Increasing Violence Claims Lives of 2 Security Guards


Two security guards were fatally shot in separate attacks that security firm owners Friday said underline the increasing hazards of their business.

In the most recent killing, at a Stuart Anderson's Black Angus restaurant in Burbank early Friday, a man approached unarmed guard Walter H. Thomas III, 44, who was patrolling the parking lot, and fired several times, striking Thomas at least twice, according to witnesses and Burbank police.

Less than 24 hours earlier, Eddy Sanchez, 32, was shot during a struggle with bank robbers at Hanmi Bank near 1st Street and Western Avenue in Los Angeles, the LAPD said.

No suspects have been identified.

"Two or three incidents like this is highly unusual, especially in such a short period of time," said Thomas Wathen, chairman of Van Nuys-based Pinkerton Security and Investigations. "But the more security guards there are out there, the more likely it is to happen. It's very dangerous out there."

In Burbank, the shooting was preceded by at least two fights and three arrests as patrons crowded into the restaurant's bar for $2 shots of tequila and beer, police and employees said.

After one of the brawls police arrested three men, who were still in custody when the security guard was gunned down, said Burbank Police Sgt. Scott Wilson. Employees, however, said Friday that friends of the men had threatened them after the arrests.

"They said, 'We're gonna get you' said one of the employees, all of whom asked not to be identified.

The restaurant's manager and other officials with the company declined to comment.

In the second incident, guard Eddy Sanchez apparently didn't realize that the bank was about to be robbed when three men entered about 11 a.m. Thursday, said Lt. Ken Lady of the Los Angeles Police Department. When he became aware of what was happening, police said, Sanchez approached two of the men and was struggling with them when a gun went off.

Sanchez was armed but did not draw his weapon, police said. The three robbers, who were all armed, escaped on foot.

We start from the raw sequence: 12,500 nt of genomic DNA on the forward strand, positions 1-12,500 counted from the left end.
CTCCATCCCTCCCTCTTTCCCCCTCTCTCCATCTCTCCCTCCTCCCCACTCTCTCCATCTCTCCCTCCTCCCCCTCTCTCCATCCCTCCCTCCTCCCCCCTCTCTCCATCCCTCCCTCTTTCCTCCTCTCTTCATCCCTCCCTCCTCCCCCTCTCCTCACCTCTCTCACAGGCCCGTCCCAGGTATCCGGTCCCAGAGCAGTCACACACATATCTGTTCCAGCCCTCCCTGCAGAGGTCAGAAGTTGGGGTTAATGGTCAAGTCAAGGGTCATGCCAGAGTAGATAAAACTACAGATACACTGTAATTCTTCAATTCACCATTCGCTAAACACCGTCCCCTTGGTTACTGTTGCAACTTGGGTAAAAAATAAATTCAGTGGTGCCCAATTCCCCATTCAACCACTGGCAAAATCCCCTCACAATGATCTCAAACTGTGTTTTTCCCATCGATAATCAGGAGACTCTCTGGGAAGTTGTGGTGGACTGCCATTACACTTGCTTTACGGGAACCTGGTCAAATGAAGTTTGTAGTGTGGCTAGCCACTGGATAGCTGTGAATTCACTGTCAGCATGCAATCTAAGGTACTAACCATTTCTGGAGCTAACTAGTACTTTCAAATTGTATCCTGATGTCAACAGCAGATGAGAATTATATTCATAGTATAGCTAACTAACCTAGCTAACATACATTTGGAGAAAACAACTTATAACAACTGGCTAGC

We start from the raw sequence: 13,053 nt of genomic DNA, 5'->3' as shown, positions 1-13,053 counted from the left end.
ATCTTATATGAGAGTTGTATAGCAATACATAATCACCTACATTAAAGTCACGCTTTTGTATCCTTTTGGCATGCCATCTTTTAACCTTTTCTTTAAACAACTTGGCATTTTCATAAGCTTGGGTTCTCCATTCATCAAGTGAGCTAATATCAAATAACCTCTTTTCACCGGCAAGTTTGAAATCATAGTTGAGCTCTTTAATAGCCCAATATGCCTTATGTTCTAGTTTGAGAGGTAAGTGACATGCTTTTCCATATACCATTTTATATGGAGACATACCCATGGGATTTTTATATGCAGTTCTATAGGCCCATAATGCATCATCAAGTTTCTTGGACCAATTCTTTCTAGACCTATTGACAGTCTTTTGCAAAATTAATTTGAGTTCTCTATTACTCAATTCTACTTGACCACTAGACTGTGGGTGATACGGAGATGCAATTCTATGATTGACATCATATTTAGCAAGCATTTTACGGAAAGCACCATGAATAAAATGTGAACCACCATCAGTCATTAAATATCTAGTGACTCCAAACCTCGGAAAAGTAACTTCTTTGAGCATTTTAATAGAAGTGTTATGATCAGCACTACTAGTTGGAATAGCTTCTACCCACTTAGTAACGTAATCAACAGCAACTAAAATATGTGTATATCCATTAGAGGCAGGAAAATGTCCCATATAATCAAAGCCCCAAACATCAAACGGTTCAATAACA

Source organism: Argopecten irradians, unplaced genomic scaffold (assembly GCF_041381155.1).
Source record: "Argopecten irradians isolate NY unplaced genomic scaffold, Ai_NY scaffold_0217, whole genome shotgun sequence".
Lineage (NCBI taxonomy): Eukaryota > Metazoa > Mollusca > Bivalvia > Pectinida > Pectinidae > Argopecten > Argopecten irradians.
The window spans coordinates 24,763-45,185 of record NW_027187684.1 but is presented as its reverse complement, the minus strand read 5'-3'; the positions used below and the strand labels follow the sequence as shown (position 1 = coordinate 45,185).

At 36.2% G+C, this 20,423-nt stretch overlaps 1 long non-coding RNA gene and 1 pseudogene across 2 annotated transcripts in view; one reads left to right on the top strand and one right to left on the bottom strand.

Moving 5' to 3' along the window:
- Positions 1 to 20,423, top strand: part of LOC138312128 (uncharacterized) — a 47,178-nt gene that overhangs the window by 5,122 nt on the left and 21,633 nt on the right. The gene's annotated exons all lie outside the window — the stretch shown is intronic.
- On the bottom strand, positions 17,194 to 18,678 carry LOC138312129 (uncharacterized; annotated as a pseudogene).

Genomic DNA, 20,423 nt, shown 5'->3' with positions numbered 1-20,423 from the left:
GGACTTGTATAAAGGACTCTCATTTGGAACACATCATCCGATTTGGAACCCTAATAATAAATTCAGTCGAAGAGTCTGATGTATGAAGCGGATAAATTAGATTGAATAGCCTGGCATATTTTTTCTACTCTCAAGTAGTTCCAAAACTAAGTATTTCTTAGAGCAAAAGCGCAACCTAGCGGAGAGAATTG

The bank employs two guards, but the other one--who is Sanchez's cousin--had gone on a break moments before the shooting, Lady said. Sanchez's employer, API Security Inc., did not return phone calls Friday.

Being a security guard is among the most dangerous professions in the United States, with an annual homicide rate of 3.6 per 100,000, according to a 1994 study by the National Institute of Occupational Health and Safety.

"The job is extremely dangerous, probably more dangerous than being a police officer because of lack of backups, lack of equipment and lack of training," said Walter Cranston, owner of Cranston Security Services in North Hollywood. "Armed or unarmed, it's not going to make a difference," Cranston said. "The state training is next to nothing. (The guards) are not mentally prepared to deal with the situation."

Police know Black Angus, a popular watering hole on 1st Street in downtown Burbank, as a place where the crowd frequently gets out of hand.

"Hardly a week goes by when there is not an arrest there," said Wilson of the Burbank police. "We've had shootings over the years, but no one's been hurt."

Last year, the restaurant's management agreed to hire an outside security firm to police the parking lot and to discontinue its popular $1 drink nights when Burbank police and Alcohol Beverage Control officials complained about frequent fights there, said ABC district administrator Jim Smith.

Thomas, an employee of Ace Security Services, was in the parking lot as part of the Black Angus security detail, police said. Employees said nine guards had been hired to help with the large crowd.

On Friday, Thomas' friends and family were angry about his death. After his son's death, Thomas' father quit his job at the same firm.

"An unarmed security agent is too dangerous," said Malcolm Thomas, Walter's brother. "We can't afford to have this happen again."

Others said Thomas, who had worked for Ace for about four months after a stint as an aerospace contractor, might have survived had he been taken to a hospital sooner.

"He had nothing to do with the fight," said Malcolm Thomas. "He was there to guard the parking lot."

"He was close to a hospital and bled to death," said Patricia Smith, the dead man's sister. "Why didn't the paramedic get there in time? It's within walking distance."

Thomas' mother is under observation at Thompson Memorial Medical Center in Burbank because she has a heart condition.

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